The challenge I guess is to stay relevant. You can’t just go to work and do your thing everyday, in the same way, and stay where you are. You have to keep learning and practicing after work at home. Put yourself out of your comfort zone, and remember that you can’t always do this at work as it can be risky, so you have to do that with your personal work. Someday, someone better, more hungry than you, will take your job and that will be okay because it’s well-deserved. It’s a constant evolution and progression, you can’t rest and it’s just a lot of pressure 24/7 haha!
What are your thoughts on the current state of art in the game industry?
From what I see, it’s very healthy right now, if there is one industry that is growing it’s definitely this one! It’s also super inspiring to see the insane amount of new great artists appearing everyday, the overall quality keeps rising, and I don’t know when it’s gonna stop! It’s also incredibly diversified if you think about it. Though I wish the big studios were working a little more towards story-driven games, as I feel like a lot of people, who are not gamers, are eager for this. Just a personal opinion here!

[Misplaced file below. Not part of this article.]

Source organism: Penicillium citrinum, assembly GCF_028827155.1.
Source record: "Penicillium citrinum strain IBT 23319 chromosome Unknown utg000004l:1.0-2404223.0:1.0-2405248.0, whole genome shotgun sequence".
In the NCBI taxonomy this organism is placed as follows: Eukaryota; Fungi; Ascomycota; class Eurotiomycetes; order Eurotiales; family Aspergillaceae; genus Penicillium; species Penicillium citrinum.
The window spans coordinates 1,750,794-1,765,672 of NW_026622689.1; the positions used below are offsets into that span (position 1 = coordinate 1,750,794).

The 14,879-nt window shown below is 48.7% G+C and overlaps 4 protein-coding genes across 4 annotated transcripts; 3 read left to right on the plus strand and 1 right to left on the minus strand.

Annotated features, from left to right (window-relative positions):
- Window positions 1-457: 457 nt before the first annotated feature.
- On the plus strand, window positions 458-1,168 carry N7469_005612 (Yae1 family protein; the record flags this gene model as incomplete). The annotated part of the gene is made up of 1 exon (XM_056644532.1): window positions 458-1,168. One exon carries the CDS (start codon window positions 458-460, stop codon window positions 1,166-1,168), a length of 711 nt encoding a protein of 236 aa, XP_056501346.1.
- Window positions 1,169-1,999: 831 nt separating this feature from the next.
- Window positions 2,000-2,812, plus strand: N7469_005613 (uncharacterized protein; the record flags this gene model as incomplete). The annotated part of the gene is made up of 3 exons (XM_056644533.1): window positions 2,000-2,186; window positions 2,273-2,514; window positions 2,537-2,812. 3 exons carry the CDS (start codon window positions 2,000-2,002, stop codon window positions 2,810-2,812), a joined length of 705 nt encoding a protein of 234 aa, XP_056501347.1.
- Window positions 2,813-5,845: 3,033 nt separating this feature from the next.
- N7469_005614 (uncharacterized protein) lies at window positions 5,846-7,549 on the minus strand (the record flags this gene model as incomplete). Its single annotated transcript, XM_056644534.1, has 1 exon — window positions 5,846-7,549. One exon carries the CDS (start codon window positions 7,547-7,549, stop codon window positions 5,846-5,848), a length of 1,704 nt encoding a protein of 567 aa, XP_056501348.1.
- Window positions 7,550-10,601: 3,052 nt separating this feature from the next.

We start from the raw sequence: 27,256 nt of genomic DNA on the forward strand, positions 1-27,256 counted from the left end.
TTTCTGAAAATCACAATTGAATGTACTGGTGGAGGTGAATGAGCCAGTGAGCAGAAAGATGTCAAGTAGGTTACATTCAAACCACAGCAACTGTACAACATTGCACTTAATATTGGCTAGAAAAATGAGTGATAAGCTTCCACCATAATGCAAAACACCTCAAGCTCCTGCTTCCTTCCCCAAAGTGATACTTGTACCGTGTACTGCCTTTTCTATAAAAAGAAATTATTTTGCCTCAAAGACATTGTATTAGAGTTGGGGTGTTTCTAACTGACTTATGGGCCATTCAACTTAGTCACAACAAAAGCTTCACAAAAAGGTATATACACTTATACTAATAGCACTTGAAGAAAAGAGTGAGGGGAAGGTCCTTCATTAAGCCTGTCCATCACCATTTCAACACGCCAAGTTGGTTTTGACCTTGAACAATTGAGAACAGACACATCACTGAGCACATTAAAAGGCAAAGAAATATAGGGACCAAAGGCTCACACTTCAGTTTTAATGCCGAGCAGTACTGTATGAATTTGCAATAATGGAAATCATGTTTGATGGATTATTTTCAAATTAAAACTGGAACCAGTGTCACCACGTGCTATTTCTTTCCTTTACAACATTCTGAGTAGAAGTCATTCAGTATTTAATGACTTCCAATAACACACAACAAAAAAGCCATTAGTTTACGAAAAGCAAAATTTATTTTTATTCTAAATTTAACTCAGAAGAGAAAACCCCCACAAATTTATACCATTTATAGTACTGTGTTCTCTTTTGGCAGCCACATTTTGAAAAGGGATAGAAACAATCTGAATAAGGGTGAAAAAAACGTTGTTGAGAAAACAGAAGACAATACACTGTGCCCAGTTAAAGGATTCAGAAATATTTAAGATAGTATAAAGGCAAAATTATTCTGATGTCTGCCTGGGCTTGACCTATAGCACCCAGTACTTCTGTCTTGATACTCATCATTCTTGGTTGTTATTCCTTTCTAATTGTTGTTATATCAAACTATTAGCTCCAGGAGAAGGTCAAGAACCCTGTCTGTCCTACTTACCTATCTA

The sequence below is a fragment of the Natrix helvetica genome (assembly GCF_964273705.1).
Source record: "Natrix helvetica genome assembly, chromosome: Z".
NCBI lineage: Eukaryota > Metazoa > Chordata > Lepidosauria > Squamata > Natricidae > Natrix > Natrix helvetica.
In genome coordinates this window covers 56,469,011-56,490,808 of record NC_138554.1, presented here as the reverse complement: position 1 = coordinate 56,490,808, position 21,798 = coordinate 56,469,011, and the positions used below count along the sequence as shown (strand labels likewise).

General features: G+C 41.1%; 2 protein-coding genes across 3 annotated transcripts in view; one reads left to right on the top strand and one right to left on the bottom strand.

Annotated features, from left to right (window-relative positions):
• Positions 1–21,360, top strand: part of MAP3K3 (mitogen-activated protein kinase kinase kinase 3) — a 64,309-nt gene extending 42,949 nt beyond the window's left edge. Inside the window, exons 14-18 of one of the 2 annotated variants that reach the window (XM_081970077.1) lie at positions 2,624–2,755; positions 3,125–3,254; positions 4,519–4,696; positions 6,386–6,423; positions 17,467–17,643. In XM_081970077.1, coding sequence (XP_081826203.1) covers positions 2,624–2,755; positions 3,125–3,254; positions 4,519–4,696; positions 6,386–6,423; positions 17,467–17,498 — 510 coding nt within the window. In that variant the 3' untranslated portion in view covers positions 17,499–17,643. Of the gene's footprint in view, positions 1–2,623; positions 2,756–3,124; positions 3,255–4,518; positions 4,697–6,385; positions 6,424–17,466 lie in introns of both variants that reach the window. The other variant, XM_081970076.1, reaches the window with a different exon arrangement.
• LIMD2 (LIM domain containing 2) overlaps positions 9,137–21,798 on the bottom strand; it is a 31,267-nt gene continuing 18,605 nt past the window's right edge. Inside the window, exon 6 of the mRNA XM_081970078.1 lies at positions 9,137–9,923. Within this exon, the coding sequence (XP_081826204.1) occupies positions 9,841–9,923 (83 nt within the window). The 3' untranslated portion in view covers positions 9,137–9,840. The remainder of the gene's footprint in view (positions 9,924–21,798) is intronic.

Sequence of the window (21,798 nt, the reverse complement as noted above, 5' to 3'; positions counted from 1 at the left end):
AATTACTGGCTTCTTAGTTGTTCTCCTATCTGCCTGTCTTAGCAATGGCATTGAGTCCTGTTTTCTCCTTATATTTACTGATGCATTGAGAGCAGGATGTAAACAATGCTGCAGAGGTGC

what language you speak. The team at Vox Groovy will make it so that everyone can hear your interview on the radio.
Our new programme Art Relax (EN) will be launching soon.
You’ll know that this is the go-to place for every art enthusiast as soon as you tune in!
What’s next for Romain Jouandeau?
Doing my best right now working at Sucker Punch on Ghost of Tsushima, and planning my days in a way that lets me practice at home, do studies, plein air, ink on paper, you name it, and of course going back to “Purpura Petriosa!”
By Vox Groovy staff writer;
All images used with permission by the artist.
© Romain Jouandeau or respective copyright holders.
Article in Slovak language;